Updated: Aug 23
At the end of one of my yoga classes recently, I was approached by a student. She asked why I do not end the class with ‘Namaste’, as she is used to say this at the end of the practice with other yoga teachers. I explained that it was part of a different culture and that I preferred to end my classes by thanking the participants for coming to class and practice with me. I have to make full disclosure here: I had been using it previously to end my classes, and then stopped about 12-18 months ago.
As I was going through some Facebook posts recently, I came across a discussion on using Namaste to end the class. That gave me some food for thoughts. So, I started to research. What was the current thinking? What were the different points of view and more importantly their bases?
What does Namaste mean?
‘Namaste and its common variants ‘namaskar,’ ‘namaskaara’ or ‘namaskaram’, is one of the five forms of formal traditional greeting mentioned in the Vedas.’ (For completeness here, the Vedas is a body of ancient text originating in India, written in Sanskrit, that codified texts, hymns, poems, spiritual literature and knowledge that had been spoken prior to this written codification).
In Sanskrit, ‘namah + te’, ie namaste literally means “I bow to you”. There are many other translations that infer a concept behind the word that it is not easily translatable in English.
When is it appropriate to say it?
In India, Namaste is a greeting – so the first question is whether it is appropriate to say at the end of the class? According to Susanna Barkataki, author of Embrace Yoga’s Roots: Courageous Ways to deepen Your Yoga Practice, Namaste or Namaskar is said when meeting and greeting an elder.
My understanding is that Namaste is slightly more informal than Namaskar, which is instead used to acknowledge, address and greet someone more powerful or highly respected. So, I asked myself if Desikachar or Iyengar used it and if so, how and when. I then resolved to watch and check Conversations with Rajiv Mehrotra when he interviewed TKV Desikachar and KSB Iyengar. TKV Desikachar used Namaskar at the end of one interview, bringing his hands together in Anjali Mudra.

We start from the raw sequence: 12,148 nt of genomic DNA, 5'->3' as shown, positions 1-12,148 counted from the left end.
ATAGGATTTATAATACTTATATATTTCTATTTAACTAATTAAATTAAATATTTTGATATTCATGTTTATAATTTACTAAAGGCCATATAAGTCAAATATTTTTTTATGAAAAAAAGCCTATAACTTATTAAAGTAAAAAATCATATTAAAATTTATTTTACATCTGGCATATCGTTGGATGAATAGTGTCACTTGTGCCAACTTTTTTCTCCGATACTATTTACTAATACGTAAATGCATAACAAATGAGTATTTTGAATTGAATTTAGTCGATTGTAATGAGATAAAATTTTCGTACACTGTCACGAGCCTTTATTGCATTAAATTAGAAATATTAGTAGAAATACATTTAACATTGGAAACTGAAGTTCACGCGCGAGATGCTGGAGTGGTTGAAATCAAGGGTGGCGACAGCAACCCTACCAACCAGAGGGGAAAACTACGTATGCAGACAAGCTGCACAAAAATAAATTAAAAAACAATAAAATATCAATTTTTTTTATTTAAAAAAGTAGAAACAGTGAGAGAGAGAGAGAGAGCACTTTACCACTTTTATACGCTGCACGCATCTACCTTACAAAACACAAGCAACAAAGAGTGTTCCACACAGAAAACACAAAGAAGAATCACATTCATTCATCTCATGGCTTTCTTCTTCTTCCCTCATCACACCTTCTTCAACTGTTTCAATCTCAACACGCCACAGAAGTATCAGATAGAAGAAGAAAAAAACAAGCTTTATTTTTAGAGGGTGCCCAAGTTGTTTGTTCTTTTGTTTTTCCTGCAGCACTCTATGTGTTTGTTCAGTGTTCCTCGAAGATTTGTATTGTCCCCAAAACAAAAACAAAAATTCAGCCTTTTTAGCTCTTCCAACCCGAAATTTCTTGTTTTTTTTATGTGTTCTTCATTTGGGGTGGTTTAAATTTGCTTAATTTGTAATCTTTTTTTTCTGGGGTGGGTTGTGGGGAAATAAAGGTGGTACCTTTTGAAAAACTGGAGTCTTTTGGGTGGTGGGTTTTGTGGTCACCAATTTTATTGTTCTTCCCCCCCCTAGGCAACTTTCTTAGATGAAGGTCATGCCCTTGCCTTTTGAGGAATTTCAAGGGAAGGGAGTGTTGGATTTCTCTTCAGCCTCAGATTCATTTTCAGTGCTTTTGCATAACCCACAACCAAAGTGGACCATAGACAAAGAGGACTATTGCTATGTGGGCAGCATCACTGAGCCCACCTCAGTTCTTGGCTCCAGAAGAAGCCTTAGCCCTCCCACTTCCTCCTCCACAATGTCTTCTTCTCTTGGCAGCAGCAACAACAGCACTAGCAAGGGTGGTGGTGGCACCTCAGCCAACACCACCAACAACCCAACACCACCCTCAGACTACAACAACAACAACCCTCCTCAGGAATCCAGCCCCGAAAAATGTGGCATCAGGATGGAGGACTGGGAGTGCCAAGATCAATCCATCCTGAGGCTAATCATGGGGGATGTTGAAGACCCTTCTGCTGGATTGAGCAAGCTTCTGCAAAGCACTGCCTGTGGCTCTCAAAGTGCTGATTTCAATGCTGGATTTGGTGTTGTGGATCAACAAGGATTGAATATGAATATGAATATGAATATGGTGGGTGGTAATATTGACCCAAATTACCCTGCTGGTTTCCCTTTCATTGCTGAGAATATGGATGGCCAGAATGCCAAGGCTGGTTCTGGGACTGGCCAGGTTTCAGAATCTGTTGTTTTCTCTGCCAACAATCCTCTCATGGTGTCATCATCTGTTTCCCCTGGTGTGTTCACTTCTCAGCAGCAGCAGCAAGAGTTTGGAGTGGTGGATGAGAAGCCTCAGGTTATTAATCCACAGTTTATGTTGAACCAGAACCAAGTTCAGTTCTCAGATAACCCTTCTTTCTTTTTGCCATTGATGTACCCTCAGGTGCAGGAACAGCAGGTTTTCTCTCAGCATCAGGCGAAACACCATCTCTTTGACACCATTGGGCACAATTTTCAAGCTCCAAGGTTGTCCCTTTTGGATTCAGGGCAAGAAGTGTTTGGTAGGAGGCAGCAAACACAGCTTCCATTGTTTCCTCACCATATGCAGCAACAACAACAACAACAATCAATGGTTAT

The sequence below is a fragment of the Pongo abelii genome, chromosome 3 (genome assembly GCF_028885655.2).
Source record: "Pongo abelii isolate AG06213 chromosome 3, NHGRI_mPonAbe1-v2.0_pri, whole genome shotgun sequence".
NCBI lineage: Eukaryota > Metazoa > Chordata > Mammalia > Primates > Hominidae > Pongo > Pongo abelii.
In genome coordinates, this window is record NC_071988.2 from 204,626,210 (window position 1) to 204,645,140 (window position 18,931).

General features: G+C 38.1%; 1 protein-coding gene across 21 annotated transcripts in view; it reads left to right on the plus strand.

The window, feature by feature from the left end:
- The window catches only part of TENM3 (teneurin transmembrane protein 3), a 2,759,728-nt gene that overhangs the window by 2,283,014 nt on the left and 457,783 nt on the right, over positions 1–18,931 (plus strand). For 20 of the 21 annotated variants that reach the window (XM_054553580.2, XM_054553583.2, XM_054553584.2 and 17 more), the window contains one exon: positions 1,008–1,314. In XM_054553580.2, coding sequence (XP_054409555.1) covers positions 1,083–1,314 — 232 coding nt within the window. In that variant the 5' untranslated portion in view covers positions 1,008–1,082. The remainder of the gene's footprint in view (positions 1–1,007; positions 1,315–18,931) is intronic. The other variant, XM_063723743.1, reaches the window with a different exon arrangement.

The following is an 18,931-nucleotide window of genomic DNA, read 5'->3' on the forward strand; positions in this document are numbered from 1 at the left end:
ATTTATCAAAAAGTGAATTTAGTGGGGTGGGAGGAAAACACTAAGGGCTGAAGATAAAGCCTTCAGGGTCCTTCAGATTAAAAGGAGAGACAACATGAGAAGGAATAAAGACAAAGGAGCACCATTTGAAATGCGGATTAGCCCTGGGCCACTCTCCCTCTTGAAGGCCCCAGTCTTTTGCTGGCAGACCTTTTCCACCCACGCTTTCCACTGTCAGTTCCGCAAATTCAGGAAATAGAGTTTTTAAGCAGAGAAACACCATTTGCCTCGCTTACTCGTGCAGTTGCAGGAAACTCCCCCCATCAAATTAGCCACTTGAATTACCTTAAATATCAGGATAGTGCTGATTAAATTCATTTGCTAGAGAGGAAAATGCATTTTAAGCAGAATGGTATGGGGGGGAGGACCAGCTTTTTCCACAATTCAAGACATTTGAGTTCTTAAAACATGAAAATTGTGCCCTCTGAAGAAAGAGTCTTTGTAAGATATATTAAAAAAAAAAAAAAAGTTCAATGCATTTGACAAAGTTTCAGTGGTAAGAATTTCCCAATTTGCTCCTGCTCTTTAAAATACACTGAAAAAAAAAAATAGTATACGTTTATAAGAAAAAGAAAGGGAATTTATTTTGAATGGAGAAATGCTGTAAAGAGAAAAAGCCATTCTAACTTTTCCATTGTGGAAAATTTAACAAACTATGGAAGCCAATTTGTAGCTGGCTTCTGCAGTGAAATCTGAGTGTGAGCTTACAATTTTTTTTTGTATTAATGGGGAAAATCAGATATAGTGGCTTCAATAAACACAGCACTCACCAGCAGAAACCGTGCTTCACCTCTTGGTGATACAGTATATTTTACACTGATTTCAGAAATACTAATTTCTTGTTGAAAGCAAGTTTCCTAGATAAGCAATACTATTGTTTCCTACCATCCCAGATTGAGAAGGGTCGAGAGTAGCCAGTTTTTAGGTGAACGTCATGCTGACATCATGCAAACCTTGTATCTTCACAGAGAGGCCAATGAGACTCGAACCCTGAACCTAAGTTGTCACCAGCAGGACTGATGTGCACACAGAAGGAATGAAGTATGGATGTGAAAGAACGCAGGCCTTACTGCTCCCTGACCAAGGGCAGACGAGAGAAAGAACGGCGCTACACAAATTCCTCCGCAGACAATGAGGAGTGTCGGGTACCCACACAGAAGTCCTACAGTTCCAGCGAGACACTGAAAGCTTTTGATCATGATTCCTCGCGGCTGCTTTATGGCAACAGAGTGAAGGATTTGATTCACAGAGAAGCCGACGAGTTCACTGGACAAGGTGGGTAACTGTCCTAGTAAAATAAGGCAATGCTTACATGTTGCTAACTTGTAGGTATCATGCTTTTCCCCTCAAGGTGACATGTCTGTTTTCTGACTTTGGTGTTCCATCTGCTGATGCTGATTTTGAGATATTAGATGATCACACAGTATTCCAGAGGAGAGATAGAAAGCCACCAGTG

I have no experience of how Iyengar used to end his sessions; however, according to Insight Timer, he used to say ‘that’s enough for today' and that other lineages end the class with three OMs and a mantra. Thinking about it, this is what the majority of the teachers I have practiced with in the past used to do, with one exception: George. George used to end his classes with: “In my thoughts, in my speech, in my heart, we are One.” Some other teachers end their class by Om Shanti, Shanti, Shanti.
Why do we say Namaste?
That is a good and legitimate question to ask. The truth is that I don’t know; I could not tell you why I used it previously, and I probably did not pronounce it correctly either! I have no idea how, why or when the practice of ending the yoga class with ‘Namaste’ started originally in the West – I could not find any information – given that Namaste does not mean ‘good bye’, as we have seen previously.
After some reflection and research, my personal preference is not to use it – there is simply no need. It would neither enhance my teaching, nor make it more authentic. I should like to emphasize that I am not passing any judgment on those who continue to be comfortable in ending their class by saying Namaste.
For my part, I like to end the class by bringing the palms together in Anjali Mudra and either thank my students for practising with me or say "Inviting clear thoughts, a clear speech and a loving heart full of compassion and kindness for ourselves and for others." as I bring the thumbs to the eyebrow centre, lips and heart centre.
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